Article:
Friday, February 10, 2006

The Danger of Hitler in Teheran

The Munich security conference ended more than a week ago.

Its highlight this year was obviously the speech by Angela Merkel, who drew universal praise not the least from the present Americans for her very robust attitude to the regime in Teheran.

And she certainly went rather far. Drawing on the modern history of Germany she reminded the audience that there were many who had not taken Hitler too seriously in the beginning, and then failed to take the action that perhaps could have been taken.

"I remind you in this context of Germany's history. In the early 1930's, when National Socialism was on the rise, there were many - also outside Germany - who said 'It's only thetoric'... In retrospect it become clear that there were times when people could have reacted differently. Precisely because of that, Germany is in my view obliged to resist the beginnings."

This could very easily be interpreted as a call for preventive action against the regime in Teheran. In fact, any other interpretation would be difficult to sustain. The contrast to the policies of the Schröder government could not have been starked.

And what she said has certainly been taken up. An editorial in Wall Street Journal Europe makes the point very explicit:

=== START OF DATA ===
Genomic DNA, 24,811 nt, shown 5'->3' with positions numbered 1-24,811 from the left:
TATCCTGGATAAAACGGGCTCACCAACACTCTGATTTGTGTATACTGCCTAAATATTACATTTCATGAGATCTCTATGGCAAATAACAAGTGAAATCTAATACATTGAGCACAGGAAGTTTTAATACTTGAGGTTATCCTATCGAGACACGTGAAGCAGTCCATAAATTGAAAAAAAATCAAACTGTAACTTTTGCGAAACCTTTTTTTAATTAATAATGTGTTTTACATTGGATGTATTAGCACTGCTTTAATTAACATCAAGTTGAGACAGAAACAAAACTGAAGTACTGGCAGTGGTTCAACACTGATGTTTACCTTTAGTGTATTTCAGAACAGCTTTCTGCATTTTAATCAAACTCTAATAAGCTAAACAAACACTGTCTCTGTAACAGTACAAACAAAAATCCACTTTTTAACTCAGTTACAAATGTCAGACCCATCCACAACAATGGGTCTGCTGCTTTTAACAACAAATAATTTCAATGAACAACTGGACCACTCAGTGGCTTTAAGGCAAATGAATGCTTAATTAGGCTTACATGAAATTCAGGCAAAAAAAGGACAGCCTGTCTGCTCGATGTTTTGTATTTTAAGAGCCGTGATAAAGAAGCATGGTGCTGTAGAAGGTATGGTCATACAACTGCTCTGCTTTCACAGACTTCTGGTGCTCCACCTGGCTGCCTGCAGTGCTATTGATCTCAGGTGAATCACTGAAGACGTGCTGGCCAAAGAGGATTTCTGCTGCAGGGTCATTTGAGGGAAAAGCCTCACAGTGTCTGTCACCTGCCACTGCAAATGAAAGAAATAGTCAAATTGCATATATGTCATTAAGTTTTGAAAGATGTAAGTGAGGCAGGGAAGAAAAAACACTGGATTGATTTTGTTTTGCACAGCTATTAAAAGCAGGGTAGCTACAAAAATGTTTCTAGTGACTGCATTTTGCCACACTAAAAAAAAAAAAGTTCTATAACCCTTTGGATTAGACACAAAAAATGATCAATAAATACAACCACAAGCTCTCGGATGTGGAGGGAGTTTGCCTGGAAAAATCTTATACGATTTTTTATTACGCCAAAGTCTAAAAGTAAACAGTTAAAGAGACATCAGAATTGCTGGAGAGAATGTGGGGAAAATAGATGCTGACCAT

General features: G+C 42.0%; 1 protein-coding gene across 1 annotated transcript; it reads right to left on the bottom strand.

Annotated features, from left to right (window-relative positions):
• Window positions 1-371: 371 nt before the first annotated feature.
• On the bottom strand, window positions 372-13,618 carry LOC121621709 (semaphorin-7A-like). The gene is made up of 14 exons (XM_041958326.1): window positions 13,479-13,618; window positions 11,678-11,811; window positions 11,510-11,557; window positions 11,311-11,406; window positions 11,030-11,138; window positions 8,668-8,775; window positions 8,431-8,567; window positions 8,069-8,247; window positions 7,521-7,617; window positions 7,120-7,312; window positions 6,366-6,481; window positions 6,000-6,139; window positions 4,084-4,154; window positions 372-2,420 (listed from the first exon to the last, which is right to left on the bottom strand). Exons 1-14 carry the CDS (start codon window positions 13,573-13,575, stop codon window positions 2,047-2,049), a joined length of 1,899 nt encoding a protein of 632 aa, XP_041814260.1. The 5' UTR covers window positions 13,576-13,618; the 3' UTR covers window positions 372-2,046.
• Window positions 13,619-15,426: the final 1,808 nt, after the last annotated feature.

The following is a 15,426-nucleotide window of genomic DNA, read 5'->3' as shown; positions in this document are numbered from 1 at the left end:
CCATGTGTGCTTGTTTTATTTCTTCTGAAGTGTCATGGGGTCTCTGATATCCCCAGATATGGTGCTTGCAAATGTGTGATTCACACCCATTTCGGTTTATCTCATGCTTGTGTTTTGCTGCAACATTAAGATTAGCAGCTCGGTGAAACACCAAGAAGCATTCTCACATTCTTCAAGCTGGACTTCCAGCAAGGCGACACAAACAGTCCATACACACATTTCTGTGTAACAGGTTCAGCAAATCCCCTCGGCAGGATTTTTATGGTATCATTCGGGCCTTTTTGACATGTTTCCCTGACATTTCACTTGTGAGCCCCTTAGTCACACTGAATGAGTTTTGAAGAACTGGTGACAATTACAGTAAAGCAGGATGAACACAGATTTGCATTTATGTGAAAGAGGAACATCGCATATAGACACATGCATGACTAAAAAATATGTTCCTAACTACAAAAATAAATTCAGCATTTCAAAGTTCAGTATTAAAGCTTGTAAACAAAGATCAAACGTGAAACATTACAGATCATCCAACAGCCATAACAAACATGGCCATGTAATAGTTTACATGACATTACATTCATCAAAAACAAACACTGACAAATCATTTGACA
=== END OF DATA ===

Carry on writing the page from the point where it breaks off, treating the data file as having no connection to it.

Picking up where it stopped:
"If Mrs Merkel really deplores the appeasement policy of the 1930s, she wont be able to pretend that there is a diplomatic solution to the Iranian problem for much longer."

And that, of course, means that there has to be some sort of military solution.

But in Berlin it's obvious that not everyone was overly happy with these strong Merkel words and where they might lead.

There are discreet warnings that comparisons like these will lead to military action, and that there will no longer by any room whatsoever for diplomacy. If it really is a new Hitler rising, and there is universal agreement that pre-emptive military action should have been taken early against the Hitler regime, there truly is not much of an alternative to taking pre-emptive military action.

But comparisons like these are often dangereous, and risks limiting options and possibilities far more than widening them.

For all the moral strength of her statement, I would not be surprised if we will hear somewhat less of this particular historical comparison in coming months.

42nd Munich Conference on Security Policy